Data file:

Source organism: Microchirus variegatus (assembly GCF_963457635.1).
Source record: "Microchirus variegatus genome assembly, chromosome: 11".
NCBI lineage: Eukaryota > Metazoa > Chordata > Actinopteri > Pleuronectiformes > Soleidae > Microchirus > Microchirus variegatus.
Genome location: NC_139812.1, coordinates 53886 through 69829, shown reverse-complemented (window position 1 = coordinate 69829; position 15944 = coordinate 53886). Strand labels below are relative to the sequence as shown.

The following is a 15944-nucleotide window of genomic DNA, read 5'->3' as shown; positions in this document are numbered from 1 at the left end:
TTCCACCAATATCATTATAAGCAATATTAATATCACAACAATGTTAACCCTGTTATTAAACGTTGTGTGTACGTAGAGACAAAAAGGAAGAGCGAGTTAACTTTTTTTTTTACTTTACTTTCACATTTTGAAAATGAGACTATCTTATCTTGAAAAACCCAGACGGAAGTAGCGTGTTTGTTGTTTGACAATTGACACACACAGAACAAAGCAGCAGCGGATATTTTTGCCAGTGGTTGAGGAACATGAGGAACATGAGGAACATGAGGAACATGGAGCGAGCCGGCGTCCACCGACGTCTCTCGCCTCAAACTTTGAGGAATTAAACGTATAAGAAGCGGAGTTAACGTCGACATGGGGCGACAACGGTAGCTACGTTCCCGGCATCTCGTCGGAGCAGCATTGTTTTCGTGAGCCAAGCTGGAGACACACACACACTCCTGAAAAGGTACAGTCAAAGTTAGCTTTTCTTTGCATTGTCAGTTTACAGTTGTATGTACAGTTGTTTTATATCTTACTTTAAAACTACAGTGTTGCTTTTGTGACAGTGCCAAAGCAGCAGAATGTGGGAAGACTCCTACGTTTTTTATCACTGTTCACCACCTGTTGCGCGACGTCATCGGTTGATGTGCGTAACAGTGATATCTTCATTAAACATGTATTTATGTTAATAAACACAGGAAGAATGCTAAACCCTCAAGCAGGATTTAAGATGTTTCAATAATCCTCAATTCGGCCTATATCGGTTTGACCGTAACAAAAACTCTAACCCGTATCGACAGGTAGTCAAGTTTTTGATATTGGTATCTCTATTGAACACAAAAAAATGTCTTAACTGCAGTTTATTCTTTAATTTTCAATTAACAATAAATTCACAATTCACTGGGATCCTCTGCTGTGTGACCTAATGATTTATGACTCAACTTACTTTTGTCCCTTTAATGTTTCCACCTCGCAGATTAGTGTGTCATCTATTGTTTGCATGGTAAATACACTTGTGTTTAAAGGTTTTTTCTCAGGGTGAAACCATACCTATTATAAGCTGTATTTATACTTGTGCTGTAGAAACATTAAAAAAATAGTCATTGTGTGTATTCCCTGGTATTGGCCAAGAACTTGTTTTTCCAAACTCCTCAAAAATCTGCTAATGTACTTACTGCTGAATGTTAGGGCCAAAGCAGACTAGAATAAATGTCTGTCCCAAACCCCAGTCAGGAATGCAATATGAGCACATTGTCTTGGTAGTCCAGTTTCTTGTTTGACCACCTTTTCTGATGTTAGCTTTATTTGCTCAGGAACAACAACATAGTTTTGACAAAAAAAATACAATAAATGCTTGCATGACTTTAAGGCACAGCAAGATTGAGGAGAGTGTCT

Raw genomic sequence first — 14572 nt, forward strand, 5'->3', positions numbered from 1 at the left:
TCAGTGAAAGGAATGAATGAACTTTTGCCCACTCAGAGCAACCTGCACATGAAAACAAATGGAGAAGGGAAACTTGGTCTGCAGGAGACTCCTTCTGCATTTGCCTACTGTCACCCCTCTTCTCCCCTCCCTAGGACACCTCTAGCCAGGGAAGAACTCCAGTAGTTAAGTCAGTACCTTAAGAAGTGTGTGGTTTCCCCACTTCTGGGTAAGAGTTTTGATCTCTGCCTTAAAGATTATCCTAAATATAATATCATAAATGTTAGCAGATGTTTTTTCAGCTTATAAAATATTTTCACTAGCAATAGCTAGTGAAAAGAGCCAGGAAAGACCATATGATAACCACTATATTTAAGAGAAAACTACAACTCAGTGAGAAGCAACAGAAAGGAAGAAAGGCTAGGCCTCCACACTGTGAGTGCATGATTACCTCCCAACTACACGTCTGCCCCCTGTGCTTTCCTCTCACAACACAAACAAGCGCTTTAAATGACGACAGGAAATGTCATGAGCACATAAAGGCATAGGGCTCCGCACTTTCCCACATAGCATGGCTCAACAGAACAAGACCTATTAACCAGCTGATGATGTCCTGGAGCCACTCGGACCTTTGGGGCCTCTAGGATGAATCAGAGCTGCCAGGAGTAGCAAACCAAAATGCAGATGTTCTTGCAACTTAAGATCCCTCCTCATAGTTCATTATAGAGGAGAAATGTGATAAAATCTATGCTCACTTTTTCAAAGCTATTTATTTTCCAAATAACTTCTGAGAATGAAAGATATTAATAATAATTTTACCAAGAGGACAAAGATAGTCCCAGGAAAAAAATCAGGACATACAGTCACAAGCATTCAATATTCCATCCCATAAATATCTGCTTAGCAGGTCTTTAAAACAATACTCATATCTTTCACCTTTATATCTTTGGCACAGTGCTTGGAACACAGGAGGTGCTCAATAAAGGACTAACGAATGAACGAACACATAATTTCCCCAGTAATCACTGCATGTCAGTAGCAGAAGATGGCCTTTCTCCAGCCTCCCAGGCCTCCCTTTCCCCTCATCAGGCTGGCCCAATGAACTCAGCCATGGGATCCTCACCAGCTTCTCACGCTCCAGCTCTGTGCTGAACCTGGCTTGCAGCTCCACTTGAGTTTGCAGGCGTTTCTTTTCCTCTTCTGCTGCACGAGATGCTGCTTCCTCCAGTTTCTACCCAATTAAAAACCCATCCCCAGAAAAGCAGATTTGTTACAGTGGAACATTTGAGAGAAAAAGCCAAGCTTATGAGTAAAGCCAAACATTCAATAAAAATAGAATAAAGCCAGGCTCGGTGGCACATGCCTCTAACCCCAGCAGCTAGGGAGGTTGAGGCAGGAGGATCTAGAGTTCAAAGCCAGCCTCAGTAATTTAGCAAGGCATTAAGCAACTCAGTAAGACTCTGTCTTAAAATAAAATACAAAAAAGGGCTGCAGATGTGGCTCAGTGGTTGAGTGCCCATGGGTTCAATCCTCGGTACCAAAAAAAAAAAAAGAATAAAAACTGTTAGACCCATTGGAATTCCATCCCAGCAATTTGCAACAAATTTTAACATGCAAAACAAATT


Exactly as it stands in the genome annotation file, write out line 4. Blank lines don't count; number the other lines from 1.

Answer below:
Genome location: NC_139812.1, coordinates 53886 through 69829, shown reverse-complemented (window position 1 = coordinate 69829; position 15944 = coordinate 53886). Strand labels below are relative to the sequence as shown.